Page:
Warning – long post, photo heavy.
This morning we were up bright and early as we were booked onto the 8.45 Wild Africa Trek at Animal Kingdom and we did not want to be late. I’ve been looking at this backstage tour for a while and have read loads about it while trying to decide whether or not to do it. It’s not cheap but it looked and sounded amazing so yesterday we went to concierge and booked it.
We got a taste of how the other half lives when we strolled down to the front of the resort and asked them to get us a taxi. Can you believe it’s the first time we’ve used a taxi in Florida? Usually we either have a car or use the Disney transportation but this morning as our tour started before park opening we thought we’d splurge.
We got to Animal Kingdom nice and early and checked in with the guide at the front of the park. After we’d gone through a few questions we were sent up to the back of the park – BY OURSELVES. Oh yes, and we had pretty much an empty park. Have you ever seen a view of the Tree of Life like this before?
Not a soul but us. So peaceful.
We really enjoyed our walk up to Africa. Our meeting point was by Tusker House and we were met by another guide. We had to fill in a waiver form which indemnified Disney against us getting insect bites, broken bones, getting eaten by crocs etc. The usual stuff. We met the other people on our trek. There can be up to 12 but we were lucky and only had 7 so had more time at each area and had more photos taken. The guides have a camera and are constantly taking photos of the animals and of us. At the main areas they posed us in front of the animals and they made sure to get lots of photos. They’ll be uploaded to the internet for us to access and download in a day or so.
Before we could start our trek we had to empty our pockets and leave our bags behind. Even our Magic Bands had to be removed. They provide lockers in a secure area and all we were allowed to take were our cameras, hats and sunglasses. We were fitted out with vests and straps and given water bottles that are ours to keep. We also were fitted with ear pieces and receivers. Once all our straps had been checked and our earpieces were working we set off down the Pangani trail.
It was great going down there with information coming through the earpiece, especially as the park was only just open so it was still quiet. Just before we got to the gorilla bridge we veered off down a special path and we were then ‘off road’. The path was rough and we had to watch for tree roots and branches so it was quite an adventure. It wasn’t too arduous a walk but you did need to be reasonably fit. We came out above the Hippos and were then tethered to a rail, after our straps were checked, so we could go out and look down on them. We had two more guides meet us there who were hippo experts and they fed them while answering questions.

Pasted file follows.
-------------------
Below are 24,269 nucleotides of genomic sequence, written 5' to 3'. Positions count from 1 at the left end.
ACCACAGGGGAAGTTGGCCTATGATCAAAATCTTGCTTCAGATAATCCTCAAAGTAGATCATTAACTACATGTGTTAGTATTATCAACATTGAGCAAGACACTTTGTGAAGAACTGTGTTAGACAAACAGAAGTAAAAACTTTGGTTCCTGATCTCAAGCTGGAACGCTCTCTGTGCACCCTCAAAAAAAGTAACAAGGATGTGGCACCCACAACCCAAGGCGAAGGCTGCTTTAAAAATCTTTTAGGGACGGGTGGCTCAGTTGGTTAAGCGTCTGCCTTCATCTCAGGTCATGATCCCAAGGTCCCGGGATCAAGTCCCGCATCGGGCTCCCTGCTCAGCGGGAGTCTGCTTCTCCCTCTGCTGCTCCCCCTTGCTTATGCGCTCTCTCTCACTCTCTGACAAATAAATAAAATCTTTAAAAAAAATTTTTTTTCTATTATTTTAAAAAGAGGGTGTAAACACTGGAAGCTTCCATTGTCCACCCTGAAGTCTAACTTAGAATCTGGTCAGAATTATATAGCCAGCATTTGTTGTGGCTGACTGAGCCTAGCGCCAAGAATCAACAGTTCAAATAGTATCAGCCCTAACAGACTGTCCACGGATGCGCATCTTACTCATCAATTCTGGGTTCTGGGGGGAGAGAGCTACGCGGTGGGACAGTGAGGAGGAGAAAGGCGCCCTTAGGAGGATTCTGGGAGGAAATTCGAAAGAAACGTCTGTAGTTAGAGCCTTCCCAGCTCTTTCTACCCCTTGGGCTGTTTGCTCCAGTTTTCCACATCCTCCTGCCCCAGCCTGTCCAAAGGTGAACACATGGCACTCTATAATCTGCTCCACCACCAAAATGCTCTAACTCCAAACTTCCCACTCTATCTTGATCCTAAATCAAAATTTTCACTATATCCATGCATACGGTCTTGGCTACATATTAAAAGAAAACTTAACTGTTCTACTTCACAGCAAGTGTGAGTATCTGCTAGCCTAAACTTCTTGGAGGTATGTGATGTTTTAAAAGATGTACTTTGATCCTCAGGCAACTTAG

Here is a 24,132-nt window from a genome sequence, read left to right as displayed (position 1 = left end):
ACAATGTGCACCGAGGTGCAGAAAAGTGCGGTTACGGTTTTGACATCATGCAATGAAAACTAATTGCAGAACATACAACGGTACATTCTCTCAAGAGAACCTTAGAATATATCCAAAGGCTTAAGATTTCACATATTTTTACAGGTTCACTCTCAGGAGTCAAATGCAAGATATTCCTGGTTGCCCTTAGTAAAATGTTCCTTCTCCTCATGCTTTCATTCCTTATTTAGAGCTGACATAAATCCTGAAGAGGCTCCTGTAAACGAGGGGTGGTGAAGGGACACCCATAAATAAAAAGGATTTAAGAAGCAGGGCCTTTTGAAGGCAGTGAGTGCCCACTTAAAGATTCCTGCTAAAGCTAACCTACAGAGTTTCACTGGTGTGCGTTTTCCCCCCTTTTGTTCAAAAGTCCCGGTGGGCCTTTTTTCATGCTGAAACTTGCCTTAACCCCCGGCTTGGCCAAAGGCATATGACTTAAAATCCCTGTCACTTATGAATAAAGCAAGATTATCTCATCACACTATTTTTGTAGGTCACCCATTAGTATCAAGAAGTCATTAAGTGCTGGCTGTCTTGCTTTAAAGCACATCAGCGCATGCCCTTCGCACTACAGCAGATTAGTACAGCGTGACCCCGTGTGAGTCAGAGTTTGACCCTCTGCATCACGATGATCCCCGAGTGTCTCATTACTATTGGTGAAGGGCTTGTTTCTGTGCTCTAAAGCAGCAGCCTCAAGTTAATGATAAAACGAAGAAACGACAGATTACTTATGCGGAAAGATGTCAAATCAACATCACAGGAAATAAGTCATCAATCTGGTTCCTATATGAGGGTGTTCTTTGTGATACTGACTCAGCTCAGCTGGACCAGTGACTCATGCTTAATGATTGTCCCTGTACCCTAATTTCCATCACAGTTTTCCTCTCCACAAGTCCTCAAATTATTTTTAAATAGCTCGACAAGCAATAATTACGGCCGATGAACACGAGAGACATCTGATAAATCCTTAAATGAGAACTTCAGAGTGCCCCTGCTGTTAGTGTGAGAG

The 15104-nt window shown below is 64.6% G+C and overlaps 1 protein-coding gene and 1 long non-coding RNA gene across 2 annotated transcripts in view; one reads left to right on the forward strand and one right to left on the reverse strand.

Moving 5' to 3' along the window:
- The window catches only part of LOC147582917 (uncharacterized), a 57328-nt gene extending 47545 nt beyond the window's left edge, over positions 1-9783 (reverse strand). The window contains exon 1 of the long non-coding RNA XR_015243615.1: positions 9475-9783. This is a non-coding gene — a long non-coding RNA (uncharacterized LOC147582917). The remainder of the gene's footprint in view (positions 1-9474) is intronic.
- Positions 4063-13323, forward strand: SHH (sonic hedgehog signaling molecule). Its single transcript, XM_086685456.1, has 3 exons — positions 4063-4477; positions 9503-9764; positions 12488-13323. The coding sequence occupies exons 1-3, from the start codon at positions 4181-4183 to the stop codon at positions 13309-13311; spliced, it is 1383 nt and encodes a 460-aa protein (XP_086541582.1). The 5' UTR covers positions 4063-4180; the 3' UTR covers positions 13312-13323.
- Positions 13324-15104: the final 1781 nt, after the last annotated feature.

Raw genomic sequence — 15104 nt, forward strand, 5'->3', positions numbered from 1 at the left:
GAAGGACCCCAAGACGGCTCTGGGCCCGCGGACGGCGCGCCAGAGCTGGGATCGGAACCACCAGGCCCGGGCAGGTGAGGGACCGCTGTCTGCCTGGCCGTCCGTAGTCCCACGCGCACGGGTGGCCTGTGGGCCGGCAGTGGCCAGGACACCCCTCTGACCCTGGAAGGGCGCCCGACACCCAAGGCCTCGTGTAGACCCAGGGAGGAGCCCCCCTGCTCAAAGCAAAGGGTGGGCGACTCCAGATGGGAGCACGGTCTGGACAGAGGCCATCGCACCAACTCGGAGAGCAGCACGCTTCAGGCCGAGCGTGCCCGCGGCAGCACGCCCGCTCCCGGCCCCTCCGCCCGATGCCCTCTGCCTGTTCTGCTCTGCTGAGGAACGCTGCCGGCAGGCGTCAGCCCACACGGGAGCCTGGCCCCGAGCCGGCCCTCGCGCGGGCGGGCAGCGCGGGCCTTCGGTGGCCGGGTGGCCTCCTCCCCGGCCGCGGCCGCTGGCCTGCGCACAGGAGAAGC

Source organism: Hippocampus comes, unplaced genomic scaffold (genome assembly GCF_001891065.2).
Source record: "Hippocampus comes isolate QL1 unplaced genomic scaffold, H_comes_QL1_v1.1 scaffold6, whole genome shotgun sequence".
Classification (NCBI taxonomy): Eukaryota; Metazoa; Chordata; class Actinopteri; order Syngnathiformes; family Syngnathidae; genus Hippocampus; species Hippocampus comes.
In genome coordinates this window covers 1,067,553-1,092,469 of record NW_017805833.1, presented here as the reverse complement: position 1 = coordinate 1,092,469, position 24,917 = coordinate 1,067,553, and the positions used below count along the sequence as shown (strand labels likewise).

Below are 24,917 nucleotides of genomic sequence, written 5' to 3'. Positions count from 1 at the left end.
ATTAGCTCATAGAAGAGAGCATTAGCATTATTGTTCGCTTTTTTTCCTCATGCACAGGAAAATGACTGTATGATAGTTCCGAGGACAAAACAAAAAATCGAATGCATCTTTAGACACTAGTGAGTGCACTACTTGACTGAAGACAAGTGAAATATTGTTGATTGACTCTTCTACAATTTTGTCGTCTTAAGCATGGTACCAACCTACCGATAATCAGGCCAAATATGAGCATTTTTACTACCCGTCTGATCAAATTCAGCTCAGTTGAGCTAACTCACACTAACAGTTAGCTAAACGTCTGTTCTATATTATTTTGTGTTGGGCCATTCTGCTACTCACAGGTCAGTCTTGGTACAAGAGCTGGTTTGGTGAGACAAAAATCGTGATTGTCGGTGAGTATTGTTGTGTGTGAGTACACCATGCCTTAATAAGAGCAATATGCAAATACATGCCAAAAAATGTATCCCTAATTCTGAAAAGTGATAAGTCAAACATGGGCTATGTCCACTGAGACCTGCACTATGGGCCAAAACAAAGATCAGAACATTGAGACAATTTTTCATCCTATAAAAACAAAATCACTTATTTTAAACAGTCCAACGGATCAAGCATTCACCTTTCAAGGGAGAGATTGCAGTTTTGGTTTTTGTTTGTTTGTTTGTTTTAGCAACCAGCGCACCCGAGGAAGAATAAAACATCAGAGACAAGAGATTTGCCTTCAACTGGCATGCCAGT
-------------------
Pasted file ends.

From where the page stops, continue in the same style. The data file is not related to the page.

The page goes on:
We could see the Safari trucks going past on the other side. Some of the people on the Safari seemed more interested in us than in the hippos. I think I would have been curious what seven people were doing hanging over the edge if I didn’t know though.
From the hippo area we walked through the trees a bit further and then came to some wooden stairs up to a platform. Then we were given instructions on how we were going to be tethered for the next part and some more safety instructions. Our straps were checked again and one at a time, we were off again. On this.
And then on this.
Notice the hungry-looking Nile Crocodiles beneath the second bridge? Yeah. So did I.
Those who know me, will know that bridges are just a little bit out of my comfort zone but I felt happy enough that I’d be able to do these. They’re narrow enough that I could hold each side while walking. I was tethered from above. The bridges look old and decrepit but when you look closely, they’re made from steel cables. You have to take quite big steps to get across some of those gaps but there is mesh all along the bottom to catch you if you miss. And I did find that I was concentrating so hard on stepping onto the planks that I forgot to worry about how high I was or the slight sway of the bridge. I actually loved it up there. And that’s from someone who is allegedly scared of heights.